Queen of Water
by Resau, Laura; Farinango, Maria Virginia






Living in a village in Ecuador, a Quechua Indian girl is sent to work as an indentured servant for an upper class "mestizo" family.





Laura Resau lived in the Mixtec region of Oaxaca, Mexico, for two years as an English teacher and anthropologist. She now lives with her husband, her dog, and her son Bran in Colorado, where she teaches cultural anthropology and ESL (English as a Second Language). She is also the author of What the Moon Saw and Red Glass.

María Virginia Farinango has acted in a television movie, had her own radio show, performed traditional dance, run an Andean craft business, and traveled throughout Asia, Europe, and North America. She is studying psychology and has recently started a small holistic day spa in Otavalo, Ecuador, where she lives with her husband and their young son. For more about María Virginia, please visit lauraresau.com/virginia.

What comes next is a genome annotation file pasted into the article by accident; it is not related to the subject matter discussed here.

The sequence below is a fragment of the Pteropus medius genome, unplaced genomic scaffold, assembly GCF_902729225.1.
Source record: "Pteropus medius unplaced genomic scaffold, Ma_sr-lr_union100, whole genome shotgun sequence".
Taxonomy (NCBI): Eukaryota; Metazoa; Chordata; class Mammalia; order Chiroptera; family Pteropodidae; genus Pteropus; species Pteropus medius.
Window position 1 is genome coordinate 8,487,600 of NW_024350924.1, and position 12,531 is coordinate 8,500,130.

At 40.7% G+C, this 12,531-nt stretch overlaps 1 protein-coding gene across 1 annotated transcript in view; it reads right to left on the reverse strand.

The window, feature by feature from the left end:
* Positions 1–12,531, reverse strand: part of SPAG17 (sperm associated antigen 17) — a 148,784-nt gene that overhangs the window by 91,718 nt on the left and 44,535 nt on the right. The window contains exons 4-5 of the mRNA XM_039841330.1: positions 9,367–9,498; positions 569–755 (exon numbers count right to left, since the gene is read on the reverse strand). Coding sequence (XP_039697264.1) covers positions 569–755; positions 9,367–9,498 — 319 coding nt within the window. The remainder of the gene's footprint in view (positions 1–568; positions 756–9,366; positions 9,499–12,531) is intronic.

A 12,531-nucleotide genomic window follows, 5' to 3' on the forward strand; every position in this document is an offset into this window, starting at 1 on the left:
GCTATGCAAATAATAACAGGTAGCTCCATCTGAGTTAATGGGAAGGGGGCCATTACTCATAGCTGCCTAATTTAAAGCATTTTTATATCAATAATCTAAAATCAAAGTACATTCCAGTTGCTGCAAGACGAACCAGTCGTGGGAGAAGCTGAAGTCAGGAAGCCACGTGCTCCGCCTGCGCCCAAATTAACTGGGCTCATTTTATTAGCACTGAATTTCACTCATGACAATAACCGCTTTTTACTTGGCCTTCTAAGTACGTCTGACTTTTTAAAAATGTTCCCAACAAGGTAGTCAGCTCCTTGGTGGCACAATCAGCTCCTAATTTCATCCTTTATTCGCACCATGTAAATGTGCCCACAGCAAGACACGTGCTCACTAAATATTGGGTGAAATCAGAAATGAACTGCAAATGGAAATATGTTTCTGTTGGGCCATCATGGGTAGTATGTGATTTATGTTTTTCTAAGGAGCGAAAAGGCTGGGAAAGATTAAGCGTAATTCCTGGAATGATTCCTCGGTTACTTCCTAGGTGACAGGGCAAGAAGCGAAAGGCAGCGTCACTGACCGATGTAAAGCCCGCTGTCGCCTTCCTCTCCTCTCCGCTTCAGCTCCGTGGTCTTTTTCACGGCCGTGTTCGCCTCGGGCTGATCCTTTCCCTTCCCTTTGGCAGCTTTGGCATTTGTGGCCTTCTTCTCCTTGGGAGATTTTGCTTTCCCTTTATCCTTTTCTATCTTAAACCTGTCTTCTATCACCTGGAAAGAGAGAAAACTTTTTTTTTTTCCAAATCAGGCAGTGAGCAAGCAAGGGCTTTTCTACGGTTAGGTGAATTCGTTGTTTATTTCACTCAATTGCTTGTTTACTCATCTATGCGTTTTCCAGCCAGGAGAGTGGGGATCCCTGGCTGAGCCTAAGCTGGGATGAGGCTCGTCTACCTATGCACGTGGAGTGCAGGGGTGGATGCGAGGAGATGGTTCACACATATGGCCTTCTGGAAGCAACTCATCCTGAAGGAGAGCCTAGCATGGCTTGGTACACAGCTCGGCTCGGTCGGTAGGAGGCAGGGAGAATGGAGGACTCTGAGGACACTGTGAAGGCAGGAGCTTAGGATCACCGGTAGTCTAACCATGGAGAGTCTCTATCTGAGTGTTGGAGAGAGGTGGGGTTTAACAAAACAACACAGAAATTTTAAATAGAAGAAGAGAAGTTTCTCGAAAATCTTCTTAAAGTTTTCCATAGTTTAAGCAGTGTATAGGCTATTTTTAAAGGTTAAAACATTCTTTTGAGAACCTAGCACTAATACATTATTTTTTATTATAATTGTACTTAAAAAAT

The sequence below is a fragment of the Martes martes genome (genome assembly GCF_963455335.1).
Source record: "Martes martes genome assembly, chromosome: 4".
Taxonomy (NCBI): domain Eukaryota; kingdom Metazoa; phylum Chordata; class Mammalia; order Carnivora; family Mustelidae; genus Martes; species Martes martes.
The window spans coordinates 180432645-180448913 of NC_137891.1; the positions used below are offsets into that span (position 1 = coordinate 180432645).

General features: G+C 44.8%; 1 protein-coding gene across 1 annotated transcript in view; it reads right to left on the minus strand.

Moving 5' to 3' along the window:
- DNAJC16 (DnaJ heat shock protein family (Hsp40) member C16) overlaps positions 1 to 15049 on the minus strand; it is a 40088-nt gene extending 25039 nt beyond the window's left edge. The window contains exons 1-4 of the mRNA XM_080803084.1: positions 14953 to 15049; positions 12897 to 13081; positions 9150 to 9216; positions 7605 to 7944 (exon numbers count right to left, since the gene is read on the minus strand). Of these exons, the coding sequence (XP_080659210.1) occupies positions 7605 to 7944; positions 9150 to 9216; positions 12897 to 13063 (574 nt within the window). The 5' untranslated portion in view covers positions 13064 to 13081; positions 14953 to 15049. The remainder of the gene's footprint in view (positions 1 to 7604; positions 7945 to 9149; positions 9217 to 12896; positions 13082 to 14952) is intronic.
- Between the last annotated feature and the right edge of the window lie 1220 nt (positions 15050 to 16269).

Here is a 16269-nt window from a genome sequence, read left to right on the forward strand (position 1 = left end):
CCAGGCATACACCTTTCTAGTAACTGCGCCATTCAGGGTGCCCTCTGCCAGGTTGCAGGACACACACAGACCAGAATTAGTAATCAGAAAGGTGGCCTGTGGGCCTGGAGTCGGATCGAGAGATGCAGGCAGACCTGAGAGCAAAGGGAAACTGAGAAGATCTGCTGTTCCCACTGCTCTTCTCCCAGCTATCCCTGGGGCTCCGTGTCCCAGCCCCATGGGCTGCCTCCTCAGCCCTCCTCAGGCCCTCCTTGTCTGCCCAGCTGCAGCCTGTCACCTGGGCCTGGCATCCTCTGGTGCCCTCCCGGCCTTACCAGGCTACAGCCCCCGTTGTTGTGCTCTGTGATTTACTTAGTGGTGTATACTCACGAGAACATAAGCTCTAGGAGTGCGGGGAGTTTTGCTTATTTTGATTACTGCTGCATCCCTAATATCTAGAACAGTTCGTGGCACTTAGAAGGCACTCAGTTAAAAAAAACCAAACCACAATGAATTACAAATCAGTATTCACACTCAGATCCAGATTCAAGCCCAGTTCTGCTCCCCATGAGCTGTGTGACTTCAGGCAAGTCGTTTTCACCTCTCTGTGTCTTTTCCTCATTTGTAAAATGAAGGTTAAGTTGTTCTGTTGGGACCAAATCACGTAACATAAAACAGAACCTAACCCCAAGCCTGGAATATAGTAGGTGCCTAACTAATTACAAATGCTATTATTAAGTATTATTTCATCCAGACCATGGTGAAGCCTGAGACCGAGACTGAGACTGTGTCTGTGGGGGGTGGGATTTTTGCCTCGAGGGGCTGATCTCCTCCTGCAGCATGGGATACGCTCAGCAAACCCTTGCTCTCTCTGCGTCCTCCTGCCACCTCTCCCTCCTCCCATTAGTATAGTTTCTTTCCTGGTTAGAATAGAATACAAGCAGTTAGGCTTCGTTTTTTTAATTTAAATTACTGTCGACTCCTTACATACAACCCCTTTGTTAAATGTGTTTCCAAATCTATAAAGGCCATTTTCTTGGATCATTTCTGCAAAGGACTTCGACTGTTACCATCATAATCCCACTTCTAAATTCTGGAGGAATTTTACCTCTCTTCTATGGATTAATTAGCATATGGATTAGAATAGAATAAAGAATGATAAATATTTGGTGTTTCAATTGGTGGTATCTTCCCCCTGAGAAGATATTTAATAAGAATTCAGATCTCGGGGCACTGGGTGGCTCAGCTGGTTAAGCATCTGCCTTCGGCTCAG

*Starred Review* In a desperately poor Andean village in Ecuador, 7-year-old Virginia is sold off by her indígena (Indian) parents as a servant to an academic, mestizo family. In her new home, the wife beats her, the husband gropes her, and she is insulted as a longa tonta (stupid Indian). Still, she teaches herself to read and write and begins to perform science experiments in secret. Then, when she is 12, she finally gets a chance to return to her parents: But does she want to? And do they want her? Virginia does travel back to her indígena family, but there is not the expected sweet reunion. Ashamed of her illiterate parents and bitter that they gave her away, Virginia is uncomfortable in the family's mud-walled shack, where she cannot speak the language and hates the hard work. Could she go back to being enslaved in the mestizo family's clean "prison"? Rooted in Farinango's true story, the honest, first-person, present-tense narrative is occasionally detailed and repetitive, but it dramatizes the classic search for home with rare complexity and no sentimentality or easy resolutions. Virginia's conflicts with her birth parents and her employers are heartbreaking, even as she finds a way to attend school and shape a more hopeful future. A moving, lyrical novel that will particularly resonate with teens caught between cultures. Copyright 2011 Booklist Reviews.